Server Fault is a question and answer site for system and network administrators. Join them; it only takes a minute:

Sign up
Here's how it works:
  1. Anybody can ask a question
  2. Anybody can answer
  3. The best answers are voted up and rise to the top

As a developer, once or twice a week I run a full build on my XP dev machine.

This will run at 100% cpu for 30 or 40 minutes, making my machine useless for anything other than basic browsing & email.

Is there anyway I can specify that for a given process (i.e. a command prompt) it and any process spawned by it will have a lower priority, say taking up no more than 60 - 70% of CPU, leaving my machine more usable.

I don't mind the build talking 30 or 40% longer, if I still have use of my machine while it's running. I'd love to be able to throw more hardware at the problem, but that isn't under my control.

share|improve this question
up vote 10 down vote accepted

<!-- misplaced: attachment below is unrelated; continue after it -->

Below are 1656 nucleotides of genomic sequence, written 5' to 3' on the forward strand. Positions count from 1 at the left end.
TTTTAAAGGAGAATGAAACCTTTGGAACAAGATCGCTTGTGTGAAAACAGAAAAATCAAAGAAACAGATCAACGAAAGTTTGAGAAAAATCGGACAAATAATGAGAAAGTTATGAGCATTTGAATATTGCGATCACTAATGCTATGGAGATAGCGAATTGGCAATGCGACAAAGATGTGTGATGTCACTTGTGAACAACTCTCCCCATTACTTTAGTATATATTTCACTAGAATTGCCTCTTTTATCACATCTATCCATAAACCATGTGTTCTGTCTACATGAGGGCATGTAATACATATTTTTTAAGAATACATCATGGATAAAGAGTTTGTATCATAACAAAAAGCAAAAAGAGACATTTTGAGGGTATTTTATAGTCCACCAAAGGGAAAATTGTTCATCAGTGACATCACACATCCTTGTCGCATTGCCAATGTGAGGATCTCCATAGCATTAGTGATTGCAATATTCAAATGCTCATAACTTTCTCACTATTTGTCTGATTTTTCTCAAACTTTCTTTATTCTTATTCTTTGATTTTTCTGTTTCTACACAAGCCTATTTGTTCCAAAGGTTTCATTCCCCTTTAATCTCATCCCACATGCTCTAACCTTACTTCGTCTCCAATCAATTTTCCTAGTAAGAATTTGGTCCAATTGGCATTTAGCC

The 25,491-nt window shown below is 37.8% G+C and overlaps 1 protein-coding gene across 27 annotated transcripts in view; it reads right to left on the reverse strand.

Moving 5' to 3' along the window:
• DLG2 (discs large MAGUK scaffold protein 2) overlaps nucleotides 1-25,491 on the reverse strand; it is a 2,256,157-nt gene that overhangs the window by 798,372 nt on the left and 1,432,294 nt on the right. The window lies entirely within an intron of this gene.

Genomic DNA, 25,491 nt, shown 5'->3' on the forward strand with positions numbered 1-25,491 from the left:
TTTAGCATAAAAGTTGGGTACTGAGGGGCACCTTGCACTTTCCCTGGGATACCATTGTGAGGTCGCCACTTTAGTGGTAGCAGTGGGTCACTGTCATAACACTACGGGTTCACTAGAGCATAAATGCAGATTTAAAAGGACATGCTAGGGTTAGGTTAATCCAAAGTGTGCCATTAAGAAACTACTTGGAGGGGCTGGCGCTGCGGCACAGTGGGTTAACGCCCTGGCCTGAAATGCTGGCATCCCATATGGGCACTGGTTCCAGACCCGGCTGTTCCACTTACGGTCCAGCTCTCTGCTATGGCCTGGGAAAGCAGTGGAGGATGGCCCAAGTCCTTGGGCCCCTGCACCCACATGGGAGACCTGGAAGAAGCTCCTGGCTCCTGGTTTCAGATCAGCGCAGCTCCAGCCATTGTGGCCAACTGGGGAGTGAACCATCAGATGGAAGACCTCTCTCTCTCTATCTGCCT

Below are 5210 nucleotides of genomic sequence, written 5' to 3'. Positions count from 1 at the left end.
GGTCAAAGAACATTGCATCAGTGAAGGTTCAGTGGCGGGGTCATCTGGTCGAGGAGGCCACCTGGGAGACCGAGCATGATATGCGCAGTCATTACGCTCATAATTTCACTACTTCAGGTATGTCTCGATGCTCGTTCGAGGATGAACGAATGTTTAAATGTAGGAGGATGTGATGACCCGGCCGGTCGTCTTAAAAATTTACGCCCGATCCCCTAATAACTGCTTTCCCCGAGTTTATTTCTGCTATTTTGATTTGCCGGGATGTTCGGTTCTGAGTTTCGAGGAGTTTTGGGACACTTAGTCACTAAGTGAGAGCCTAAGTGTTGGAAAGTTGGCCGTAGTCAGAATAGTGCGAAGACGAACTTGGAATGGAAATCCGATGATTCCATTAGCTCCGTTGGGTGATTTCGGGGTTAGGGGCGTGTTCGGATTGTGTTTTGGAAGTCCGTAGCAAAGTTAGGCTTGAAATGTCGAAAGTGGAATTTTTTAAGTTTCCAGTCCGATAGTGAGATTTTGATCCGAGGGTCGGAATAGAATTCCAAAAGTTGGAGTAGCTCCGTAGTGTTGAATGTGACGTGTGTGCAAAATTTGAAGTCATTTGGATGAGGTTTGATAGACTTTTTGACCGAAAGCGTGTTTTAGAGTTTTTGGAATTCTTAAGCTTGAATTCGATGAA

start /low app.exe

Seems like it would do what you want. You can only start applications in the Low class though, not in BelowNormal.

share|improve this answer
It does EXACTLY what I want, thanks rix. – Binary Worrier May 20 '09 at 8:46

I just did this:

  1. Spawn command prompt (start -> run -> cmd)
  2. Task Manager, Right Click command, goto process
  3. Set priority to Low
  4. Ran a program from the command prompt
  5. It had low priority

You might be able to make a shortcut or a wrapper program to spawn a prompt that's already low so you don't have to do the juggling.

share|improve this answer

A new process will inherit the priority of its parent. EG: launching the Command Prompt and lowering the priority of it will then impact all child processes created -- Cant use the command line to run something? Then lower the CMD prompt and lauch EXLOPRER to give you GUI access to whatever :)

share|improve this answer

Your Answer


By posting your answer, you agree to the privacy policy and terms of service.

Not the answer you're looking for? Browse other questions tagged or ask your own question.